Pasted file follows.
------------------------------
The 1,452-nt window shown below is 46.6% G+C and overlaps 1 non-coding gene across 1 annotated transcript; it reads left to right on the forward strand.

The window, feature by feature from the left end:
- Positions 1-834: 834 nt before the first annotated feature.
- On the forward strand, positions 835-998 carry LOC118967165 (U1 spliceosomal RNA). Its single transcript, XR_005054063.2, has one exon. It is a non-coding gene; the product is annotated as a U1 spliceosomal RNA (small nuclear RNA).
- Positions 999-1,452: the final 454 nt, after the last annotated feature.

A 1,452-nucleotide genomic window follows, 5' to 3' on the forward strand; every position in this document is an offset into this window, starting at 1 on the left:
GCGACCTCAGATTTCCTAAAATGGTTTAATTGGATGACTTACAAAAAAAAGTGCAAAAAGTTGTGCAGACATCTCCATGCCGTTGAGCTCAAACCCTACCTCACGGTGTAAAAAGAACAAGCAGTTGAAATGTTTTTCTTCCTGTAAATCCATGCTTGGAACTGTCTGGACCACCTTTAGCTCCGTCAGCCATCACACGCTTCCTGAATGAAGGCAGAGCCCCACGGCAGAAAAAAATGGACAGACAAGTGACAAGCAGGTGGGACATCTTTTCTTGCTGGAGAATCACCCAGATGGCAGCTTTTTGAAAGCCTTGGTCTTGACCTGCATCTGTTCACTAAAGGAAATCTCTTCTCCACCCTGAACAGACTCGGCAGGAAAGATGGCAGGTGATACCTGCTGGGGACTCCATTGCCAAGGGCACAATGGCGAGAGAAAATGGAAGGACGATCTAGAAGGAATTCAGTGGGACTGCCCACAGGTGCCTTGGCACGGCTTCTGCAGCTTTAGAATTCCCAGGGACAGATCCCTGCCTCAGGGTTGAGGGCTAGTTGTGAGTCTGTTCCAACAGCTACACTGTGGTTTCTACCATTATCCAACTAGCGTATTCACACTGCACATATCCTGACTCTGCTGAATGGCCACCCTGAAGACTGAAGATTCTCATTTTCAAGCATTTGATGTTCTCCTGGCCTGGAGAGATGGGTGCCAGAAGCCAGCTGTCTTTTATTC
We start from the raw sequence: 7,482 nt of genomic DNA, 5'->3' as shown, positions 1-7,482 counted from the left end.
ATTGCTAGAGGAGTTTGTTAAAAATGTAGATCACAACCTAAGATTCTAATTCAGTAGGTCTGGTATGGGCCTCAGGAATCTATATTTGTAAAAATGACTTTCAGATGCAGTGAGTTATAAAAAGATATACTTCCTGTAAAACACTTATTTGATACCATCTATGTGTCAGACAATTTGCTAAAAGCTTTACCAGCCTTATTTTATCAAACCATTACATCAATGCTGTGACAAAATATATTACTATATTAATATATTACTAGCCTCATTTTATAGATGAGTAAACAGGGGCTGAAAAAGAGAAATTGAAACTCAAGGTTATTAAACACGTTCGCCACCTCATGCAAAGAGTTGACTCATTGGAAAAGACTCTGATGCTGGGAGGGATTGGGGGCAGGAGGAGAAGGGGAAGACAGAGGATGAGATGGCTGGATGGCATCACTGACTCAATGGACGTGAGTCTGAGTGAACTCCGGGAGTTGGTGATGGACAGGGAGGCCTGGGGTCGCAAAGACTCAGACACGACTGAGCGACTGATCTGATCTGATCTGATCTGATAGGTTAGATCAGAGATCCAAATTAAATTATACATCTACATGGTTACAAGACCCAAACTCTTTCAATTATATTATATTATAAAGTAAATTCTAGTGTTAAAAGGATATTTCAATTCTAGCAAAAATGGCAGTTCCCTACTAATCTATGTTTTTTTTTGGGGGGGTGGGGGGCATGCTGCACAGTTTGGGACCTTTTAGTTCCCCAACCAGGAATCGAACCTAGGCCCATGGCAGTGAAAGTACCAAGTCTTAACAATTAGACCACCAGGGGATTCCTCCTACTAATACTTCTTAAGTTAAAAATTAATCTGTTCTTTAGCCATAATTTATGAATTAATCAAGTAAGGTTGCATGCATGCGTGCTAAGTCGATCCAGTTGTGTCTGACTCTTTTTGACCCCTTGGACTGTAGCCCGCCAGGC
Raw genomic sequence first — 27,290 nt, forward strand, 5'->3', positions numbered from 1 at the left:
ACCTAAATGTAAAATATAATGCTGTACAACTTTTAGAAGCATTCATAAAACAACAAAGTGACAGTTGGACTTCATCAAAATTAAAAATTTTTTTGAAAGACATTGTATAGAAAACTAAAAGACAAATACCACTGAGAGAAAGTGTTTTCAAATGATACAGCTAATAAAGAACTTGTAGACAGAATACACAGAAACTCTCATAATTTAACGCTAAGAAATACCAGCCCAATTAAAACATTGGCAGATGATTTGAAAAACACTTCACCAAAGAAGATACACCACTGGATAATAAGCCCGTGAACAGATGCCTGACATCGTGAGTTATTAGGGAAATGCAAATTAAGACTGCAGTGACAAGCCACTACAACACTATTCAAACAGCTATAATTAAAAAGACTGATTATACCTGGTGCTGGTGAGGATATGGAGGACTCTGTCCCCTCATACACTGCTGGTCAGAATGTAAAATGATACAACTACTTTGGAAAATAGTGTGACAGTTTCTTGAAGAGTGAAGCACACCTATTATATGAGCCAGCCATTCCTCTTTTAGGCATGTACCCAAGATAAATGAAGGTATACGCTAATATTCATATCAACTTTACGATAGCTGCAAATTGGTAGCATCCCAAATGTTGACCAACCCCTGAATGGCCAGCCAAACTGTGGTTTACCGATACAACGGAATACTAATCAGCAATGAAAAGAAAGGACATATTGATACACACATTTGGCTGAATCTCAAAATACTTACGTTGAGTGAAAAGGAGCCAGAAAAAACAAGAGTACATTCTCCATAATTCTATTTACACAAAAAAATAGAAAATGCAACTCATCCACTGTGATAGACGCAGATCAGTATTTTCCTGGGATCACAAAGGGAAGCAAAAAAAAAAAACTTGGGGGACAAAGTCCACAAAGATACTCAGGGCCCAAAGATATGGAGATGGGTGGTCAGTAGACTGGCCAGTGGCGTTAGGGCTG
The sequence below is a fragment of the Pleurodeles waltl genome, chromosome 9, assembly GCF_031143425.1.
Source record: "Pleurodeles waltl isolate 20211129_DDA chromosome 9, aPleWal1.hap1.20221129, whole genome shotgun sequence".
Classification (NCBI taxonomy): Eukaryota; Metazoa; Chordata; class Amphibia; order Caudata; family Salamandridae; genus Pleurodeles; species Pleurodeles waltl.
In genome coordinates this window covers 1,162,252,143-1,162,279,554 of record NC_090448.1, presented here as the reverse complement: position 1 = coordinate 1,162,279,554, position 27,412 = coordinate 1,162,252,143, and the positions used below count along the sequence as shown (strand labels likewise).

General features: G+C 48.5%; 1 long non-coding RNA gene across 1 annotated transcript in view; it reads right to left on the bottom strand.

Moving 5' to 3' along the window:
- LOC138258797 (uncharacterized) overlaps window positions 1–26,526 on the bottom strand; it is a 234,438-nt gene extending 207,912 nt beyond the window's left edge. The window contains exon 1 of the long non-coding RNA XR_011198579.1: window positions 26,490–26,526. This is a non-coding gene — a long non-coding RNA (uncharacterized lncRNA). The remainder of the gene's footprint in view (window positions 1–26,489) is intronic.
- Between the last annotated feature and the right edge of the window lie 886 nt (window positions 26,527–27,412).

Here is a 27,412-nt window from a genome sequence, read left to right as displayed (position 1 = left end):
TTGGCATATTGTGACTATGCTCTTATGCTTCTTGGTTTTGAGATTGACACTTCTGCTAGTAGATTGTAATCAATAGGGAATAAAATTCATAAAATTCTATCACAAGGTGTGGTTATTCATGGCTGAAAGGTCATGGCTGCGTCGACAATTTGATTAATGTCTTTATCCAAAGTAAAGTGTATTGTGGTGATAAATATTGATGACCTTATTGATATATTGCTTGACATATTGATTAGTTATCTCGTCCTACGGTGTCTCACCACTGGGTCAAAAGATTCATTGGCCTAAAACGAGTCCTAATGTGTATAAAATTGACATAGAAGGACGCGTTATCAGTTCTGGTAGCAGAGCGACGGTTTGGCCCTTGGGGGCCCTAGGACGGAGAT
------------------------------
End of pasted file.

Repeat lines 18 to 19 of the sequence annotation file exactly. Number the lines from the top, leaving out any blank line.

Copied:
- LOC138258797 (uncharacterized) overlaps window positions 1–26,526 on the bottom strand; it is a 234,438-nt gene extending 207,912 nt beyond the window's left edge. The window contains exon 1 of the long non-coding RNA XR_011198579.1: window positions 26,490–26,526. This is a non-coding gene — a long non-coding RNA (uncharacterized lncRNA). The remainder of the gene's footprint in view (window positions 1–26,489) is intronic.
- Between the last annotated feature and the right edge of the window lie 886 nt (window positions 26,527–27,412).